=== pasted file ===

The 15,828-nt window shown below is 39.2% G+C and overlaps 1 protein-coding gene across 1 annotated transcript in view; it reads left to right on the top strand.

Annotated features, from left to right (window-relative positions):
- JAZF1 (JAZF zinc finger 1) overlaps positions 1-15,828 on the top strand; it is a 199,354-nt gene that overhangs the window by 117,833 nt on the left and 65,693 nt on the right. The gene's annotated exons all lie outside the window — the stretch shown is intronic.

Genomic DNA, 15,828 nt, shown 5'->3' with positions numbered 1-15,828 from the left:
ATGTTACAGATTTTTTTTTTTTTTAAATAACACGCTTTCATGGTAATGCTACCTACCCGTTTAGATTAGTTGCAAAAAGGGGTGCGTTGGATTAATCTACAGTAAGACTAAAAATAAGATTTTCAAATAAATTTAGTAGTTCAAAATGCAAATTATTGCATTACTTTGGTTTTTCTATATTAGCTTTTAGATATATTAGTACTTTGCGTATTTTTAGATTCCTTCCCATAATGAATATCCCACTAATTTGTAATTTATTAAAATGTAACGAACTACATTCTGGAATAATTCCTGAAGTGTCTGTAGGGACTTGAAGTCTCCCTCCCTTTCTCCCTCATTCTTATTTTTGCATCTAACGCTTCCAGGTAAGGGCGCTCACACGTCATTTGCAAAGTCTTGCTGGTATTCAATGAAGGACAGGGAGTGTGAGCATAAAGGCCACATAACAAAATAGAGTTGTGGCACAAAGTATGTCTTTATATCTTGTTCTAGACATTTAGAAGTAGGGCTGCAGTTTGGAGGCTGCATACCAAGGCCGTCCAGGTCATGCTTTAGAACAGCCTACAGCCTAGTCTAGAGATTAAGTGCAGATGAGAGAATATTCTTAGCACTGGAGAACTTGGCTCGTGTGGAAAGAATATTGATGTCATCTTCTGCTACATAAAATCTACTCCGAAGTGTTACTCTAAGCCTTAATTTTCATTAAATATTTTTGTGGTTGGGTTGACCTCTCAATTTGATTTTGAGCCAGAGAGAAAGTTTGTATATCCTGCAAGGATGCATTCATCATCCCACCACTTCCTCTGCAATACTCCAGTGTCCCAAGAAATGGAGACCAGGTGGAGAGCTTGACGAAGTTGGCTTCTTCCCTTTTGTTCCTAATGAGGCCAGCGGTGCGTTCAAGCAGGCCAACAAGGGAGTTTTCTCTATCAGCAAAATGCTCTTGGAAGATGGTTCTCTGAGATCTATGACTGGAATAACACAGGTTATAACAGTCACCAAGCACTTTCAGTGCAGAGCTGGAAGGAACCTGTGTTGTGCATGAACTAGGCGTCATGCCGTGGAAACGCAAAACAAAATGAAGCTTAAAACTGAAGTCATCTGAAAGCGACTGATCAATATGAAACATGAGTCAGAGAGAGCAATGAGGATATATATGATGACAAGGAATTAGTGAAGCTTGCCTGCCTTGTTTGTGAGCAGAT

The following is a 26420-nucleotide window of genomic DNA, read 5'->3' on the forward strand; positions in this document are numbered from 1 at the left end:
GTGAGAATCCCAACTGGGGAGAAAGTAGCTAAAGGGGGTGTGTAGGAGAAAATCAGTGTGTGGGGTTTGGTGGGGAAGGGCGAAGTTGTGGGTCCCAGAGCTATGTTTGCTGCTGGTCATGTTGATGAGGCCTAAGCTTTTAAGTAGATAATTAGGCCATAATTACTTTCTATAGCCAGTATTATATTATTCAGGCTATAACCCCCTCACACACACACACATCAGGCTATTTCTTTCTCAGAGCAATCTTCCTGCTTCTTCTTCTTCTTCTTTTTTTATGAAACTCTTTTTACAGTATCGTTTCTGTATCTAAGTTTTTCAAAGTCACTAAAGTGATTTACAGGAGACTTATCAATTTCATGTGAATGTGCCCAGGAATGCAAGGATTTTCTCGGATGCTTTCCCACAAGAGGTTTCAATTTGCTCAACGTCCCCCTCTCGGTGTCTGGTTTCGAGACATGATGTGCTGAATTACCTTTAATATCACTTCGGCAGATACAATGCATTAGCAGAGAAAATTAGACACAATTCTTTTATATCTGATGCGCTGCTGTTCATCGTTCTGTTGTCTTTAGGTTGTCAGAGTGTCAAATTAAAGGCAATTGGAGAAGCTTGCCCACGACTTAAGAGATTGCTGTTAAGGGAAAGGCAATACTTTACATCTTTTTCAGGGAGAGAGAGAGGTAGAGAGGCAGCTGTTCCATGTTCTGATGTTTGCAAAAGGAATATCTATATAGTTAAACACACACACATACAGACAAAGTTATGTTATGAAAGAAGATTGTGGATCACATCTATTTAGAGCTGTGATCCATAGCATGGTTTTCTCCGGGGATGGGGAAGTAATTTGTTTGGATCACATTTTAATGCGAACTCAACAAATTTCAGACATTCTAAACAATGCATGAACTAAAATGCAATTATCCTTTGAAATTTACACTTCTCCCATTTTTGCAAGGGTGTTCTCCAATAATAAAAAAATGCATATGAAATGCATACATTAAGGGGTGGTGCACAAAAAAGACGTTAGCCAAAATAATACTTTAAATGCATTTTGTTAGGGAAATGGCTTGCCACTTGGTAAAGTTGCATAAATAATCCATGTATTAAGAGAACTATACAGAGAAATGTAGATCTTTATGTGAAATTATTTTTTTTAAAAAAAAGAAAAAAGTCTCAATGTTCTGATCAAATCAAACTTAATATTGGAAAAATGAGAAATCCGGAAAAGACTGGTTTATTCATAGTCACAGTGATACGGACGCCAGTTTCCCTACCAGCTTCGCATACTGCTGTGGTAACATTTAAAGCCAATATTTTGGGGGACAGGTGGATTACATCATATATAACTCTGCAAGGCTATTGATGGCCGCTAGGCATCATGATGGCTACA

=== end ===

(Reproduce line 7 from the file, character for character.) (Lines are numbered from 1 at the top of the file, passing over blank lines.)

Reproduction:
GTGAGAATCCCAACTGGGGAGAAAGTAGCTAAAGGGGGTGTGTAGGAGAAAATCAGTGTGTGGGGTTTGGTGGGGAAGGGCGAAGTTGTGGGTCCCAGAGCTATGTTTGCTGCTGGTCATGTTGATGAGGCCTAAGCTTTTAAGTAGATAATTAGGCCATAATTACTTTCTATAGCCAGTATTATATTATTCAGGCTATAACCCCCTCACACACACACACATCAGGCTATTTCTTTCTCAGAGCAATCTTCCTGCTTCTTCTTCTTCTTCTTTTTTTATGAAACTCTTTTTACAGTATCGTTTCTGTATCTAAGTTTTTCAAAGTCACTAAAGTGATTTACAGGAGACTTATCAATTTCATGTGAATGTGCCCAGGAATGCAAGGATTTTCTCGGATGCTTTCCCACAAGAGGTTTCAATTTGCTCAACGTCCCCCTCTCGGTGTCTGGTTTCGAGACATGATGTGCTGAATTACCTTTAATATCACTTCGGCAGATACAATGCATTAGCAGAGAAAATTAGACACAATTCTTTTATATCTGATGCGCTGCTGTTCATCGTTCTGTTGTCTTTAGGTTGTCAGAGTGTCAAATTAAAGGCAATTGGAGAAGCTTGCCCACGACTTAAGAGATTGCTGTTAAGGGAAAGGCAATACTTTACATCTTTTTCAGGGAGAGAGAGAGGTAGAGAGGCAGCTGTTCCATGTTCTGATGTTTGCAAAAGGAATATCTATATAGTTAAACACACACACATACAGACAAAGTTATGTTATGAAAGAAGATTGTGGATCACATCTATTTAGAGCTGTGATCCATAGCATGGTTTTCTCCGGGGATGGGGAAGTAATTTGTTTGGATCACATTTTAATGCGAACTCAACAAATTTCAGACATTCTAAACAATGCATGAACTAAAATGCAATTATCCTTTGAAATTTACACTTCTCCCATTTTTGCAAGGGTGTTCTCCAATAATAAAAAAATGCATATGAAATGCATACATTAAGGGGTGGTGCACAAAAAAGACGTTAGCCAAAATAATACTTTAAATGCATTTTGTTAGGGAAATGGCTTGCCACTTGGTAAAGTTGCATAAATAATCCATGTATTAAGAGAACTATACAGAGAAATGTAGATCTTTATGTGAAATTATTTTTTTTAAAAAAAAGAAAAAAGTCTCAATGTTCTGATCAAATCAAACTTAATATTGGAAAAATGAGAAATCCGGAAAAGACTGGTTTATTCATAGTCACAGTGATACGGACGCCAGTTTCCCTACCAGCTTCGCATACTGCTGTGGTAACATTTAAAGCCAATATTTTGGGGGACAGGTGGATTACATCATATATAACTCTGCAAGGCTATTGATGGCCGCTAGGCATCATGATGGCTACA